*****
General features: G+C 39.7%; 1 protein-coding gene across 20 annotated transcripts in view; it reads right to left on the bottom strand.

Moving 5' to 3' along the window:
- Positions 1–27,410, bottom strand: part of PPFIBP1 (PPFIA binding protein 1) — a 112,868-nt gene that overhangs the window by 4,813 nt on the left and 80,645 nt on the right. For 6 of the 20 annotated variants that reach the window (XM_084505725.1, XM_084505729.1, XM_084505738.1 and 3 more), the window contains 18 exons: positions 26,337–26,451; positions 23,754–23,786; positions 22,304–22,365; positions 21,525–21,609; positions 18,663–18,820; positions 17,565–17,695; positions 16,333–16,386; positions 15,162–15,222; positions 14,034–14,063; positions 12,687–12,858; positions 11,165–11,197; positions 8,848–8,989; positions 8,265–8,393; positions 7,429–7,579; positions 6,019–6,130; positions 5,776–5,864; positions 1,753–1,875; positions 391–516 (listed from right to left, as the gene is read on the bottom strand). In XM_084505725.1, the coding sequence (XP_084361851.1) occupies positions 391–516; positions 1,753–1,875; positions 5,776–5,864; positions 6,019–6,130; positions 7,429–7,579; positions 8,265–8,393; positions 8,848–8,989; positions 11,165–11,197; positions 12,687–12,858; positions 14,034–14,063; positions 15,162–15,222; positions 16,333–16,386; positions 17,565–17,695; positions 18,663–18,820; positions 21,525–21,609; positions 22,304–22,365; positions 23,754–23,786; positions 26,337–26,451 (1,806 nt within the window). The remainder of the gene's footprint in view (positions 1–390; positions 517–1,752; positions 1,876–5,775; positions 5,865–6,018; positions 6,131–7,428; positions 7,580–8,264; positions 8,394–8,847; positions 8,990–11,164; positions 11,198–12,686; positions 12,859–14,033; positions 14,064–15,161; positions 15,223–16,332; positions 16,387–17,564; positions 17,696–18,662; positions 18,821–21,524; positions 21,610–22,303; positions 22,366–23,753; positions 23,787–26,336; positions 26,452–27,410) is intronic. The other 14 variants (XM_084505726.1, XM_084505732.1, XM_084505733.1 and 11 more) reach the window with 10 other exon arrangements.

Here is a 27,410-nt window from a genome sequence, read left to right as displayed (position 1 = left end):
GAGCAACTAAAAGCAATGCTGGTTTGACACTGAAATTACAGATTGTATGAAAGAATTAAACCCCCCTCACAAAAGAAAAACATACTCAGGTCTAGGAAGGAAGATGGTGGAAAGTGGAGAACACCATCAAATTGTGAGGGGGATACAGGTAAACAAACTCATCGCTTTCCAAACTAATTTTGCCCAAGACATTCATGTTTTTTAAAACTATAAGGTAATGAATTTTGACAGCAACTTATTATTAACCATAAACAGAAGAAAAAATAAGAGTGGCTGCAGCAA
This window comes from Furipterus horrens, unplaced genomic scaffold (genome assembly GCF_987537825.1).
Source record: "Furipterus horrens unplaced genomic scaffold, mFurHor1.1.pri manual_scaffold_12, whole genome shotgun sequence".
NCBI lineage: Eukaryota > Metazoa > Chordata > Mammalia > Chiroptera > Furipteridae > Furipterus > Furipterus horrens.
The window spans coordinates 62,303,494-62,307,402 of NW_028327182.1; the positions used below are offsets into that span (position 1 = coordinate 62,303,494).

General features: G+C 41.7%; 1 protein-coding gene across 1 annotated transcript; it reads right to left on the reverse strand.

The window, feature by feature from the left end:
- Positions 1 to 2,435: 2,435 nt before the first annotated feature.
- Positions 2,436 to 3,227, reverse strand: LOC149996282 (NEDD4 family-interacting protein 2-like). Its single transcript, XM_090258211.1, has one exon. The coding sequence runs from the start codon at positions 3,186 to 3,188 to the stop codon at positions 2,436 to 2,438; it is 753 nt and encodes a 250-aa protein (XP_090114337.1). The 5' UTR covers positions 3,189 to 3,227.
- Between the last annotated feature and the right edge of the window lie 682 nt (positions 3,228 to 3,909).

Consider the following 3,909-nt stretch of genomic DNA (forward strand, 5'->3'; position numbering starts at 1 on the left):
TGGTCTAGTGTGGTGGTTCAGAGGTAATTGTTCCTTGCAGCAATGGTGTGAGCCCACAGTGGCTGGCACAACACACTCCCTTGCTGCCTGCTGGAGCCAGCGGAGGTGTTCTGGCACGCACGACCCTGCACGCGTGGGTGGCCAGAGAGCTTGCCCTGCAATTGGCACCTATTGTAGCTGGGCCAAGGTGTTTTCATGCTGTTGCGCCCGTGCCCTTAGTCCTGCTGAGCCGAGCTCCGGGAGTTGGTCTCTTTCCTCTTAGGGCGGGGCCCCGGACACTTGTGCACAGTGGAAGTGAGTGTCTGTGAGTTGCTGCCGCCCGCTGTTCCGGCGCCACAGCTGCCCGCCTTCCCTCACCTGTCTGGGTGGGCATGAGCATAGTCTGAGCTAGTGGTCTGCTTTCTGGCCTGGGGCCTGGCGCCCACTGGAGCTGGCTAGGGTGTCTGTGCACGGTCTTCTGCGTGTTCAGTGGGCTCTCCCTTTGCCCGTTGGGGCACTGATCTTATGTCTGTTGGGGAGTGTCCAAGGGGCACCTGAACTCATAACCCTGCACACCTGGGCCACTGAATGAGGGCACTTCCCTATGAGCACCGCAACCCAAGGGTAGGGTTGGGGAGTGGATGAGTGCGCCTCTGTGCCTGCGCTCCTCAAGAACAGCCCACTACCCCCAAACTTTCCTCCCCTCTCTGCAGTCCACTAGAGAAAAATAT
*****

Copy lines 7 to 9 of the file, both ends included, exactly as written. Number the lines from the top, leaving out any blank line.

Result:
Source record: "Furipterus horrens unplaced genomic scaffold, mFurHor1.1.pri manual_scaffold_12, whole genome shotgun sequence".
NCBI lineage: Eukaryota > Metazoa > Chordata > Mammalia > Chiroptera > Furipteridae > Furipterus > Furipterus horrens.
The window spans coordinates 62,303,494-62,307,402 of NW_028327182.1; the positions used below are offsets into that span (position 1 = coordinate 62,303,494).